When a librarian raves about Remember the Sweet Things, I feel especially proud. This review appeared last week on the website of the King County (Washington State) Library System.
-- Ellen Greene
Posted by Destinee @ Bellevue, King County Library
There are a lot of books out there about unhappy marriages. You have your Ethan Fromes, your Anna Kareninas, your Tesses of the D'Ubervilles. Tragic relationships can make for interesting reading, but don't you sometimes want to read about a remarkably happy marriage? Better yet, how about a happy marriage that actually existed in real life?
In a world where it's easy to be down on marriage, Remember the Sweet Things: One List, Two Lives, and Twenty Years of Marriage is the antidote to such cynicism. In it, author Ellen Greene relates her history with men, including her rocky first marriage, her experiences as a single parent, and the job she took that led her to her future husband Marsh. The book is a memoir that stands in testament to the real, lasting love between Ellen and Marsh, and it's also a reminder to each of us to "remember the sweet things" our own loved ones do for us.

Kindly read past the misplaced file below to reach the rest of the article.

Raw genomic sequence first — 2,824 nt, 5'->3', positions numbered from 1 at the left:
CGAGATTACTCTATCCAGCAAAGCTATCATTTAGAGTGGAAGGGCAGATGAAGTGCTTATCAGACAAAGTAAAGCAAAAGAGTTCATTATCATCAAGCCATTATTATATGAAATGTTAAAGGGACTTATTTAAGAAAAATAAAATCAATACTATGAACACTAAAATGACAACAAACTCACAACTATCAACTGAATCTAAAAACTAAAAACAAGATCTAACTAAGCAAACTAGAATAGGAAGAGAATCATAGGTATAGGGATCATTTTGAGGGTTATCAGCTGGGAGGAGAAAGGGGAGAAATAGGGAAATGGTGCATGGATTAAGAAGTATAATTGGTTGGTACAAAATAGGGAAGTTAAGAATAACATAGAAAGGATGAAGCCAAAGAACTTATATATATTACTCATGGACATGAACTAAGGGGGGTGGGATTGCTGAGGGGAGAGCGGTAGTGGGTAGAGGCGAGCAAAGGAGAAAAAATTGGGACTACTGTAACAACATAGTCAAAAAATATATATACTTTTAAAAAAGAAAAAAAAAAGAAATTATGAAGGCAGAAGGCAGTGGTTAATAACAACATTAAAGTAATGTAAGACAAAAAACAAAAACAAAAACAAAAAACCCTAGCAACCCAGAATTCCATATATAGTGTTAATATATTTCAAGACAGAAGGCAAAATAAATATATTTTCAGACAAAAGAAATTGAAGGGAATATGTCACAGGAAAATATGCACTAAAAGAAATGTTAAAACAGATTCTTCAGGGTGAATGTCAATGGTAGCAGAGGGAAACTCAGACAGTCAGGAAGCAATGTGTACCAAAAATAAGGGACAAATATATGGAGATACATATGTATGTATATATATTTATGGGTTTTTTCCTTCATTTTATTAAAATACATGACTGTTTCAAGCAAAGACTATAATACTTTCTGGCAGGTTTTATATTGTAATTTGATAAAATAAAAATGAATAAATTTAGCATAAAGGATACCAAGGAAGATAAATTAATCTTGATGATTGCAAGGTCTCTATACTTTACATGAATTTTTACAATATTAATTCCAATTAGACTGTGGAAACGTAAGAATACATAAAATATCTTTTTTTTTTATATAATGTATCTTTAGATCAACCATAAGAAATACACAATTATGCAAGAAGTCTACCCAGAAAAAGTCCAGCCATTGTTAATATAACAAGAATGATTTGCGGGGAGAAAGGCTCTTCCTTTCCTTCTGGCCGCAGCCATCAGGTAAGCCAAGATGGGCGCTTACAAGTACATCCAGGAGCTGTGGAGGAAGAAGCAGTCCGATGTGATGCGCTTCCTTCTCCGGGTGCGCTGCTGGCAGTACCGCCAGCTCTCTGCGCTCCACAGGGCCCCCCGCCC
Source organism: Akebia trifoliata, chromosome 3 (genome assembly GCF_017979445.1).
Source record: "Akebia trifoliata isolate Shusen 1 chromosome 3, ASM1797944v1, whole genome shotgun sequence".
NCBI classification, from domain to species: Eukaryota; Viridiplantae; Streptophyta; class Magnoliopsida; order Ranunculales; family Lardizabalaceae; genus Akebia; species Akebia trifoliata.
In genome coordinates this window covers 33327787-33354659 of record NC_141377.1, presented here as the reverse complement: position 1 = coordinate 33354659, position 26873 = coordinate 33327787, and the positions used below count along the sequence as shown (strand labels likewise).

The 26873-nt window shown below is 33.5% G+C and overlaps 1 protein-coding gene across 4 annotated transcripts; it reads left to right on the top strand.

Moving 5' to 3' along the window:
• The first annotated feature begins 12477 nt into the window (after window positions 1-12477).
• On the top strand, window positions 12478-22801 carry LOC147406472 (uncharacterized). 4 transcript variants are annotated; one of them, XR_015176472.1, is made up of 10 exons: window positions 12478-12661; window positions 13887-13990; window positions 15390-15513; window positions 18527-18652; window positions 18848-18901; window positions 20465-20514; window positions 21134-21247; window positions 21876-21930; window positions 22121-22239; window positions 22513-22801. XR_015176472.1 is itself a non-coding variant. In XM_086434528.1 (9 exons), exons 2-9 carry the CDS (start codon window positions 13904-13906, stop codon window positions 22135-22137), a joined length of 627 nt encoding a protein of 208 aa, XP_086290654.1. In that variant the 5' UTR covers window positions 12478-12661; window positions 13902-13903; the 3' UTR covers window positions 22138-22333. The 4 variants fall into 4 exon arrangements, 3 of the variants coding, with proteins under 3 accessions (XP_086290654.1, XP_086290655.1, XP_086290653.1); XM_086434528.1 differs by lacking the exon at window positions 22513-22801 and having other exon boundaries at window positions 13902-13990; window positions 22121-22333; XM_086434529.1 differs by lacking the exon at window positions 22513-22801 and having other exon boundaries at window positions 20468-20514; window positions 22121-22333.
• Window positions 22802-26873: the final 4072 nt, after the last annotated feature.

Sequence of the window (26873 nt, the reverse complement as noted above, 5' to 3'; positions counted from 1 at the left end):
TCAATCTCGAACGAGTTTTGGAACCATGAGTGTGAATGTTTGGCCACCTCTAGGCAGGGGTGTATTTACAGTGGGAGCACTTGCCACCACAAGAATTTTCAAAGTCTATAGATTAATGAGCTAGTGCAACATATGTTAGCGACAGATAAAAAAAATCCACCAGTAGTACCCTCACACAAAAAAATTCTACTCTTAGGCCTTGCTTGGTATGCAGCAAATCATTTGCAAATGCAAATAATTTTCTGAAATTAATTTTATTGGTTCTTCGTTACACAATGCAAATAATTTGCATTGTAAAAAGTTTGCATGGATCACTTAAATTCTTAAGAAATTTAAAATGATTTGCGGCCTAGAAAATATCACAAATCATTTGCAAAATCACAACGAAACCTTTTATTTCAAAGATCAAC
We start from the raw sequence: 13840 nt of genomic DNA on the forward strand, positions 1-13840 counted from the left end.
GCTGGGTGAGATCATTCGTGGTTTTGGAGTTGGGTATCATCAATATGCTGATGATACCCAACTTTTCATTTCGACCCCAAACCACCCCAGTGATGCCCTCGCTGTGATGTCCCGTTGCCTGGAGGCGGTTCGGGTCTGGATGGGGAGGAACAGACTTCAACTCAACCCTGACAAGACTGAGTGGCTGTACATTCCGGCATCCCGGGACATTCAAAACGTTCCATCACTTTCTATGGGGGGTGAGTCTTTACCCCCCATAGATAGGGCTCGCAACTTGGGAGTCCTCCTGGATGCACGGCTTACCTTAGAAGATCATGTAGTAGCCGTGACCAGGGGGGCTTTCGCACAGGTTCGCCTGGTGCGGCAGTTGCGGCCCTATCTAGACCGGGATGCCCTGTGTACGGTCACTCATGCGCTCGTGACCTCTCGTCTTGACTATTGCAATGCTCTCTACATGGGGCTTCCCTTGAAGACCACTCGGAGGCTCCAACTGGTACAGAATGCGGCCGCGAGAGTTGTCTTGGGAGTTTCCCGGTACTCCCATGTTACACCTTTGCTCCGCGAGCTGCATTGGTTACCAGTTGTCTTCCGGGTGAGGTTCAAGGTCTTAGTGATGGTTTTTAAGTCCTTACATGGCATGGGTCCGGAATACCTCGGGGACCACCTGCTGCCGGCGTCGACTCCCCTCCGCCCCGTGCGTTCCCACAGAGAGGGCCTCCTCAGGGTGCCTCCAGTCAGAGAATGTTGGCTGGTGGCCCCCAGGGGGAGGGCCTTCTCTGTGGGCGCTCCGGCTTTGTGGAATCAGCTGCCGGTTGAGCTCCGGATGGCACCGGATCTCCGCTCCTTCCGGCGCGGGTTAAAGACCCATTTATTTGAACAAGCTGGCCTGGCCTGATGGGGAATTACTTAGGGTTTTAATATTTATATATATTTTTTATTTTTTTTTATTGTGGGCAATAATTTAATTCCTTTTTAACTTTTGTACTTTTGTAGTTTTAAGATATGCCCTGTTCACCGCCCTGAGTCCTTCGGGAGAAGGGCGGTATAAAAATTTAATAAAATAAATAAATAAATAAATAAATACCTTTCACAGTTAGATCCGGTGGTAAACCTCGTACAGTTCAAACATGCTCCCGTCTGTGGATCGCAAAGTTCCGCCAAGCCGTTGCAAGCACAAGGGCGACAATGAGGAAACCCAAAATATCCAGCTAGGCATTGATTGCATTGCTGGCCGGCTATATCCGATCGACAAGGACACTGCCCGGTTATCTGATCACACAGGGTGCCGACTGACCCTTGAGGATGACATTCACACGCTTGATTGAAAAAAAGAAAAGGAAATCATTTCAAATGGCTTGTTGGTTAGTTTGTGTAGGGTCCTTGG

Ellen kept a "Sweet Things List" during her marriage to Marsh in an effort to always remember and appreciate his acts of kindness toward her and her children. Ellen would compile her long list of sweet things every year and give it to Marsh on Valentine's Day. Examples include:
- Buying a seashell and planting it on a disappointingly shell-less beach for Ellen's daughter to find
- His goofy way of saying "Hi, Honey, I'm home."
- An afternoon spent reading and napping together
- "Marsh the Caregiver" emerging when Ellen breaks her leg
I feared this book would be a bit too sweet for me when I first picked it up, but it's not the story of a perfect storybook marriage. Instead it's the story of a successful one, full of the real details of a life filled with children, cooking, vacations, sickness, sailing, and laughter. The Greene family lived in New England, China, and Mexico (and did a good amount of traveling in between) so this is a bit of a travel memoir as well, but mainly it is a sweet read full of insight into real-life romance. For hopeless romantics and cynics alike, I recommend Remember the Sweet Things.